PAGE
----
There’s a lot that’s fundamentally right about the M5 from a sporting perspective too. It has bigger brakes both front and rear, which is always a bonus. In addition to that, when you specify the optional $16,500 carbon stoppers (which pare 23kg of unsprung weight), you get four of them instead of just the front discs that Affalterbach delivers. This approach is apparent in other areas too. BMW fits a carbonfibre roof that saves a massive 21kg over the usual metal roof with integrated sunroof.
Mercedes-AMG fits a couple of huge panes of glass, putting mass exactly where you don’t want it. The BMW’s steering is a bit of an oddity. Drive it in its lightest mode and the variable-effort rack feels sweet and precise. Start shifting it up through Sport and Sport Plus and you’ll introduce an unwelcome gluey feel to the helm, but once you’ve done so, changing back to the lightest setting feels like putting the M5 into Prius mode.
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Again, that tyranny of choice; that nagging suspicion that whichever one of the myriad settings you’re switched into, simple probability dictates that it’s unlikely to be the best one.
Jump into the AMG and the steering feels instantly heftier and more purposeful, with a clearer line of communication to the tread blocks, but that impression is a clever artifice. The BMW scribes a cleaner line through a corner, the E63’s He-Man impression of caster scrubbing into imprecision earlier than the M5.
Munich also offers a more naturally rear-drive feel to the chassis, while the AMG scores points for a slicker lane keep/active cruise combo. The BMW’s rear-drive mode isn’t speed governed, whereas in the AMG, the front axle slyly rejoins the fray if the needle hits 120km/h. Again and again the two cars’ dynamics steal points from each other, but neither does enough to score a knockout blow.
What’s different are their personalities. Drive the M5 hard through a series of challenging bends and you’ll come away impressed by its grip and composure, before conducting a review of which mode you should have been in. Do the same in the E63 S and you’ll love the way the car shrinks around you. You end up cackling at the sheer antisociality of it. More so if you have the exhaust on full noise.
Its repertoire of firework display acoustics is remarkable whereas the M5’s vocabulary begins and ends with a soft boom like a fire door being slammed at the end of a very long corridor. There’s an intensity of emotion to the AMG lacking in the BMW.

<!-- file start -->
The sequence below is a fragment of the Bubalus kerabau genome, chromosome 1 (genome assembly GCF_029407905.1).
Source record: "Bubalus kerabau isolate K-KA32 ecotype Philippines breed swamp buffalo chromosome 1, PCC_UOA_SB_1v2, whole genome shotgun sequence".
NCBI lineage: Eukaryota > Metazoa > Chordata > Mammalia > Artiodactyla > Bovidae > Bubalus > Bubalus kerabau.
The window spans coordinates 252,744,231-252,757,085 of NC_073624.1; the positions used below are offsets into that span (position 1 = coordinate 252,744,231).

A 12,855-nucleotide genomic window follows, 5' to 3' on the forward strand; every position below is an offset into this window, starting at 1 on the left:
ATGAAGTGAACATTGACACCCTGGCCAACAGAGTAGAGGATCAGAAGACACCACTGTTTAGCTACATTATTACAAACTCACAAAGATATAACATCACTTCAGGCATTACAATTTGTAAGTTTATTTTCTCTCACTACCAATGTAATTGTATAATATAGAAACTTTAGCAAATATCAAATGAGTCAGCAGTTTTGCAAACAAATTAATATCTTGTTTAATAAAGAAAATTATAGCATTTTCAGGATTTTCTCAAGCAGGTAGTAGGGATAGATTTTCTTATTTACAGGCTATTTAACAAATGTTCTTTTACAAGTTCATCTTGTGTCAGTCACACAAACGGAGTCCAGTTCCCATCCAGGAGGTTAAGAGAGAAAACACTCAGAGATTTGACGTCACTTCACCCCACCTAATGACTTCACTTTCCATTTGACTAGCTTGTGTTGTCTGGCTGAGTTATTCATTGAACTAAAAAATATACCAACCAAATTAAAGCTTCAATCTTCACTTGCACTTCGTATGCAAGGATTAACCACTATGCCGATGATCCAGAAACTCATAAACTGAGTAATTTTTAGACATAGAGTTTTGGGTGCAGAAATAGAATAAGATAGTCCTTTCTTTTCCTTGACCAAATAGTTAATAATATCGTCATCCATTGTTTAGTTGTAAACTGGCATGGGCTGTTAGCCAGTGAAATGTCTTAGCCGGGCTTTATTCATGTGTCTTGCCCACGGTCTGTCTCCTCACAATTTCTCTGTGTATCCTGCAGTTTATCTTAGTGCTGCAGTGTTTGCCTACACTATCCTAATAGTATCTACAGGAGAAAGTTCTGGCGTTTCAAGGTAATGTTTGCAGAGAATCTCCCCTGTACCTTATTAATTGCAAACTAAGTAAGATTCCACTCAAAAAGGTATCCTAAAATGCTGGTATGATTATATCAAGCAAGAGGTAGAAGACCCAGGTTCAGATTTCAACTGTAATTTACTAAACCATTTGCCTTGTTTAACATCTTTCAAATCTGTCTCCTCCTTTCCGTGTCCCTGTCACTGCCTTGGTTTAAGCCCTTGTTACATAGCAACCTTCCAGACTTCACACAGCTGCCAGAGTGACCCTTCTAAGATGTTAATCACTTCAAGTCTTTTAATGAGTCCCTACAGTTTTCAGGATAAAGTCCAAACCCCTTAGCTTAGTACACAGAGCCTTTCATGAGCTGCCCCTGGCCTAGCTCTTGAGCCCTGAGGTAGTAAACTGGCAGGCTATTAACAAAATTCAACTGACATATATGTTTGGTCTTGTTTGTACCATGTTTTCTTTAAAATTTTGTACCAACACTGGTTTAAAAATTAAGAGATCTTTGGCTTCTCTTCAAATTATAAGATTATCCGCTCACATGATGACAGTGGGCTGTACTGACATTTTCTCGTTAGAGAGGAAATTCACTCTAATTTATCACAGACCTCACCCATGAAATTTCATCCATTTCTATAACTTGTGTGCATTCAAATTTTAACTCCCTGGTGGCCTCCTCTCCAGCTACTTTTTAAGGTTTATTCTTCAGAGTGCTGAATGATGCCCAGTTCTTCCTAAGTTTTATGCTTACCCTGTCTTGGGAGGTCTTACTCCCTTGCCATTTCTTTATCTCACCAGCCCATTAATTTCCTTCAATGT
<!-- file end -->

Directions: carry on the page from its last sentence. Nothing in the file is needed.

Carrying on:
On paper, it would seem that the BMW’s price advantage could offset this shortcoming. The E63 S retails at $239,611, while the M5 seems a relative bargain at $199,900. The thing is, Mercedes-AMG has proven for some years that this sector of the market isn’t particularly price sensitive. Customers buy on features and specifications rather than price. And that 40 grand price differential is apparent inside the cabins.
The AMG feels immediately glitzier, with more conspicuously high-end materials such as textured woodgrain dash infills, premium Burmester sound as standard, and a customisable wall-to-wall virtual dash, plus there’s more legroom in the back. But the BMW has some slick touches of its own. The M5’s Alcantara headliner, heated steering wheel, wireless CarPlay, dual rear climate controls and heated and cooled front seats found favour with testers, although the unnecessary complexity of the gear shifter, the faux-carbon trim and omnipresent chiming didn’t.
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The glovebox is also basically useless because of the massive – and massively ugly – fragrance dispenser which accepts Nespresso-like pods. Being able to consult the virtual handbook only while you have the handbrake on is also a bind. The AMG comes with a paper manual that passengers can consult on a freeway, but such is the intuitive nature of its controls and electronic functions that you’ll rarely have recourse to. The glovebox fragrance dispenser also looks like some high-end contrivance you’d buy in duty free.
The M5 wears its battledress subtly, BMW having lifted the aesthetics of the cooking 5 Series’ M-Sport trim levels to the extent that the M5 is relatively inconspicuous. The badging, the wheels and the exhausts are the key identifiers, the flanks lacking the gym-toned musculature of the AMG or its bullish stance. Both cars parade feeble and largely cosmetic rear diffusers, yet there’s a degree of discretion about the M5 that some will doubtless find refreshing. It’s not a natural head-turner, which is welcome when you’re sitting on a traffic-choked freeway planning a major nasal excavation project.
Separating these two cars will likely come down to deeply subjective personal choices. So tightly does the M5 benchmark the AMG’s performance metrics that neither wields a decisive advantage over the other in real-world pace. The key objective differences between the two cars on test are the list prices and the fact that the AMG consumed 14 percent more fuel, neither of which count for a whole lot.
So in all probability, it’ll come down to which car feels the more special and, time and again, that’s the AMG. Look beyond the superficial, however, and the BMW emerges as a bit of a grower, offering a quiet assurance and maturity that the in-yer-face Benz can’t measure out. If you’re in the fortunate position to be faced with this decision, it’s good to know that you can’t really lose either way.
The M5 is the more considered choice, but the AMG is just too much fun not to get the nod this time around, but only by a hair’s breadth. We thought the E39 marked the high-water mark of M5 evolution and, while this latest F90 version does nothing to dim the old-stager’s shine, think of it as that car with 50 percent more power and torque, and a welcome element of its effortless sangfroid.
It’s not too big a call to say that this is the best M5 since the E39 retired some 15 years ago. That it has closed Mercedes-AMG’s superiority in this sector to virtually zero is a massive achievement. The substance is there; all it needs is a little more joy in its genes.